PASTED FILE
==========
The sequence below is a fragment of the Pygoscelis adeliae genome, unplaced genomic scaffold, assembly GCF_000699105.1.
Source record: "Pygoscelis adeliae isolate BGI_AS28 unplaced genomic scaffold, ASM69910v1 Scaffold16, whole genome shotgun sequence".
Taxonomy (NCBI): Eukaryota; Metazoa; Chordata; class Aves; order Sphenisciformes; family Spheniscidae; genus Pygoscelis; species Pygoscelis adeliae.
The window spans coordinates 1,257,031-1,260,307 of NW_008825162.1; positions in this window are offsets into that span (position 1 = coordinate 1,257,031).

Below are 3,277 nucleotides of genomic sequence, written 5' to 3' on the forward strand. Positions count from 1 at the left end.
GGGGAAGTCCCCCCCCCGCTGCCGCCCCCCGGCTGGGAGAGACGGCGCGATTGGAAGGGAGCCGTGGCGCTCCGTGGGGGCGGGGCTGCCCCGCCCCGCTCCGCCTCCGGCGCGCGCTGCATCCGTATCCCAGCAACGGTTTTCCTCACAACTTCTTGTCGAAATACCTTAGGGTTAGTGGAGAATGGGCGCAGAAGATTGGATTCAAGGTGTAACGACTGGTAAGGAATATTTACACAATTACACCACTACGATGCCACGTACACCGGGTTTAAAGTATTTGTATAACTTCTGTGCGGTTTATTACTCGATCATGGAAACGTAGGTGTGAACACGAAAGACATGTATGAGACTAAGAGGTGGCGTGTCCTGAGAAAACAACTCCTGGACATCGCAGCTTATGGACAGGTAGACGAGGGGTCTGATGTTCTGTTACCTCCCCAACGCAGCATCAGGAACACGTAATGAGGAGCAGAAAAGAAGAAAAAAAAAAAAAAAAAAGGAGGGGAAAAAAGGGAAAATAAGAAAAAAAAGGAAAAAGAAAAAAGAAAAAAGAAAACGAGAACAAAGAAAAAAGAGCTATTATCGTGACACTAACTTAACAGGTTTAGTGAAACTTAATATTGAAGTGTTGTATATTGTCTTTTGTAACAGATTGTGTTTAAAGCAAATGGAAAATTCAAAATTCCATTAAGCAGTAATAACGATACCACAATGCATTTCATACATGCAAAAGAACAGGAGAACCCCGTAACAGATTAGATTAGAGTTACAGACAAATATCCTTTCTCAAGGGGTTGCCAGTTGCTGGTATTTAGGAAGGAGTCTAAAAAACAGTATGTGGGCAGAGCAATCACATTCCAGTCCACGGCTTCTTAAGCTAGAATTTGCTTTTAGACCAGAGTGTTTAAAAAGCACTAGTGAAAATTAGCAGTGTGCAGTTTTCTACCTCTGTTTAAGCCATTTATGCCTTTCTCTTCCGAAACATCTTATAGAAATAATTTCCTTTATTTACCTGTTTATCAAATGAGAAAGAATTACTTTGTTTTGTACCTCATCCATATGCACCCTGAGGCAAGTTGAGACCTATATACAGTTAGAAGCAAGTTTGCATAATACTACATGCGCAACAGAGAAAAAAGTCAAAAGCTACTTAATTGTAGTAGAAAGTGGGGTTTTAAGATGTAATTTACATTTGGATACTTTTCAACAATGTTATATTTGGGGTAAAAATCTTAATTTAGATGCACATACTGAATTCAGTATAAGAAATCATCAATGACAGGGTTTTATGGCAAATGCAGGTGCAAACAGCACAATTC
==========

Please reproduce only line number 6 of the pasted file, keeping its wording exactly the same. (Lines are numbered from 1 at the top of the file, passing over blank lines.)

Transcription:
GGGGAAGTCCCCCCCCCGCTGCCGCCCCCCGGCTGGGAGAGACGGCGCGATTGGAAGGGAGCCGTGGCGCTCCGTGGGGGCGGGGCTGCCCCGCCCCGCTCCGCCTCCGGCGCGCGCTGCATCCGTATCCCAGCAACGGTTTTCCTCACAACTTCTTGTCGAAATACCTTAGGGTTAGTGGAGAATGGGCGCAGAAGATTGGATTCAAGGTGTAACGACTGGTAAGGAATATTTACACAATTACACCACTACGATGCCACGTACACCGGGTTTAAAGTATTTGTATAACTTCTGTGCGGTTTATTACTCGATCATGGAAACGTAGGTGTGAACACGAAAGACATGTATGAGACTAAGAGGTGGCGTGTCCTGAGAAAACAACTCCTGGACATCGCAGCTTATGGACAGGTAGACGAGGGGTCTGATGTTCTGTTACCTCCCCAACGCAGCATCAGGAACACGTAATGAGGAGCAGAAAAGAAGAAAAAAAAAAAAAAAAAAGGAGGGGAAAAAAGGGAAAATAAGAAAAAAAAGGAAAAAGAAAAAAGAAAAAAGAAAACGAGAACAAAGAAAAAAGAGCTATTATCGTGACACTAACTTAACAGGTTTAGTGAAACTTAATATTGAAGTGTTGTATATTGTCTTTTGTAACAGATTGTGTTTAAAGCAAATGGAAAATTCAAAATTCCATTAAGCAGTAATAACGATACCACAATGCATTTCATACATGCAAAAGAACAGGAGAACCCCGTAACAGATTAGATTAGAGTTACAGACAAATATCCTTTCTCAAGGGGTTGCCAGTTGCTGGTATTTAGGAAGGAGTCTAAAAAACAGTATGTGGGCAGAGCAATCACATTCCAGTCCACGGCTTCTTAAGCTAGAATTTGCTTTTAGACCAGAGTGTTTAAAAAGCACTAGTGAAAATTAGCAGTGTGCAGTTTTCTACCTCTGTTTAAGCCATTTATGCCTTTCTCTTCCGAAACATCTTATAGAAATAATTTCCTTTATTTACCTGTTTATCAAATGAGAAAGAATTACTTTGTTTTGTACCTCATCCATATGCACCCTGAGGCAAGTTGAGACCTATATACAGTTAGAAGCAAGTTTGCATAATACTACATGCGCAACAGAGAAAAAAGTCAAAAGCTACTTAATTGTAGTAGAAAGTGGGGTTTTAAGATGTAATTTACATTTGGATACTTTTCAACAATGTTATATTTGGGGTAAAAATCTTAATTTAGATGCACATACTGAATTCAGTATAAGAAATCATCAATGACAGGGTTTTATGGCAAATGCAGGTGCAAACAGCACAATTC